Twitter has agreed to pay $150 million in fines after the US government sued the social media company on Wednesday, alleging that it misled consumers about how it protects their personal data.

The news came asTesla CEO Elon Musk revised the financing plan for his proposed $44 billion purchase of Twitter, raising investor hopes that the unpredictable billionaire still intends to pull off a deal roiled by market turbulence and Musk’s not-entirely-explicable concerns about the number of fake accounts on Twitter.

Musk’s update overshadowed Twitter’s regularly scheduled annual shareholder meeting earlier Wednesday. Shareholders didn’t address the Musk deal directly — that vote will be scheduled for an as-yet undetermined future date, should the deal proceed. Twitter shares jumped 5.5% to $39.22 in after-market trading, building on a 3.9% rise during regular trading.

The financing changes outlined in a regulatory filing would shave $6.25 billion from the lending package Musk had previously lined up for the Twitter buyout. That means Musk will need to raise that sum in stock commitments instead of debt. That would bring the equity — that is, stock-based — portion of the deal to $33.5 billion, up from the $27.25 billion Musk disclosed three weeks ago.

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The filing with the Securities and Exchange Commission didn’t go into much detail on where Musk will get the additional equity, but emphasized he is still trying to persuade his friend and former Twitter CEO Jack Dorsey — a supporter of the buyout — to throw his stock into the financing package.

Privacy suit

According to the federal lawsuit, Twitter failed to tell its users for years that it used their contact information to help marketers target their advertising — in violation of a 2011 privacy settlement with the Federal Trade Commission.

“This practice affected more than 140 million Twitter users, while boosting Twitter’s primary source of revenue,” FTC Chair Lina Khan said in a statement.

Twitter said Wednesday that the use of the personal information for ads was “inadvertent,” and that the incident was first disclosed in 2019.

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“This issue was addressed as of September 17, 2019, and today we want to reiterate the work we’ll continue to do to protect the privacy and security of the people who use Twitter,” Damien Kieran, Twitter’s chief privacy officer, wrote in a blog post. “Keeping data secure and respecting privacy is something we take extremely seriously, and we have cooperated with the FTC every step of the way. In reaching this settlement, we have paid a $150M USD penalty, and we have aligned with the agency on operational updates and program enhancements to ensure that people’s personal data remains secure and their privacy protected.”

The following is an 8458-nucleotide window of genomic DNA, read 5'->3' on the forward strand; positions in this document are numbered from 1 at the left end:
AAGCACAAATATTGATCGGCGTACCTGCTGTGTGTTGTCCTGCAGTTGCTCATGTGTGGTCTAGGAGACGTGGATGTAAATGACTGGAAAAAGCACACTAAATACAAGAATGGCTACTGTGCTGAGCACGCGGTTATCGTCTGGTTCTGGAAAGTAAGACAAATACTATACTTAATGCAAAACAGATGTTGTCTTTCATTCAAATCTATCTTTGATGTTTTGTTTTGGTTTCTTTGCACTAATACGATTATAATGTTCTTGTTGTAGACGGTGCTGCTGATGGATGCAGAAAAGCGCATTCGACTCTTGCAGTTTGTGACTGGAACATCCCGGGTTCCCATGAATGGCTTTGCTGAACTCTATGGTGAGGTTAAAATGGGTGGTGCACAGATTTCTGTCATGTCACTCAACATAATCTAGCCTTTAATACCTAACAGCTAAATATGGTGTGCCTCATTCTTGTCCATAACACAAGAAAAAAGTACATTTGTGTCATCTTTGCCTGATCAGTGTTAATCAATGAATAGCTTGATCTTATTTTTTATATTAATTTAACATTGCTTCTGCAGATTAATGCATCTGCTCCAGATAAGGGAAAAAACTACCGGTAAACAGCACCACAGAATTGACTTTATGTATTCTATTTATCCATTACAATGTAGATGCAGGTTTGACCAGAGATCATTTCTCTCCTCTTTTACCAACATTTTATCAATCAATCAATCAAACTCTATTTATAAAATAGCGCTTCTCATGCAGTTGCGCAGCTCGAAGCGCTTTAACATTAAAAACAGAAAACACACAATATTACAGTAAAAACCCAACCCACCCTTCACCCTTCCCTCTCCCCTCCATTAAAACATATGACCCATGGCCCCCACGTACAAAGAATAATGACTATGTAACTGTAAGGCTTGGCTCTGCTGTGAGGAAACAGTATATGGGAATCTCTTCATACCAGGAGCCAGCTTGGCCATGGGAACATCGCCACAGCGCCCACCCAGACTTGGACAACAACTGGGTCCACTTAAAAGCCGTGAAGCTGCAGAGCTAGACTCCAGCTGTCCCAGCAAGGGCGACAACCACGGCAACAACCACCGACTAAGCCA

Wednesday’s suit, filed by the FTC and the Justice Department in the US District Court for the Northern District of California, marks the latest headache for Twitter amid a tumultuous acquisition process by billionaire Elon Musk and a personnel shakeup at the company that has led to multiple senior employees’ departure.

In its alleged misconduct, Twitter only ever told users that their phone numbers and email addresses were being used for account security purposes, but failed to mention advertising, according to a copy of the complaint viewed by CNN.

“From at least May 2013 until at least September 2019, Twitter misrepresented to users of its online communication service the extent to which it maintained and protected the security and privacy of their nonpublic contact information,” the complaint said.

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The complaint also alleges that Twitter’s conduct violates the terms of a 2011 settlement stemming from two hacking incidents that resulted in the attackers gaining administrative privileges on the platform. Under the settlement, Twitter was barred from misleading the public about how it protects consumer data. Violations of the agreement can lead to fines.

“Twitter’s misrepresentations violate the FTC Act and the 2011 Order, which specifically prohibits the company from making misrepresentations regarding the security of nonpublic consumer information,” the complaint said.

In addition to the $150 million penalty, the new proposed agreement between Twitter and the FTC to settle Wednesday’s allegations also bars the company from profiting off of what the FTC described as “deceptively collected data” and to allow for user authentication methods other than phone numbers, such as multi-factor authentication apps. The company will also be required to inform users about its failure to disclose its alleged practice of using contact information for advertising purposes.

Wednesday’s settlement must still be approved by the court.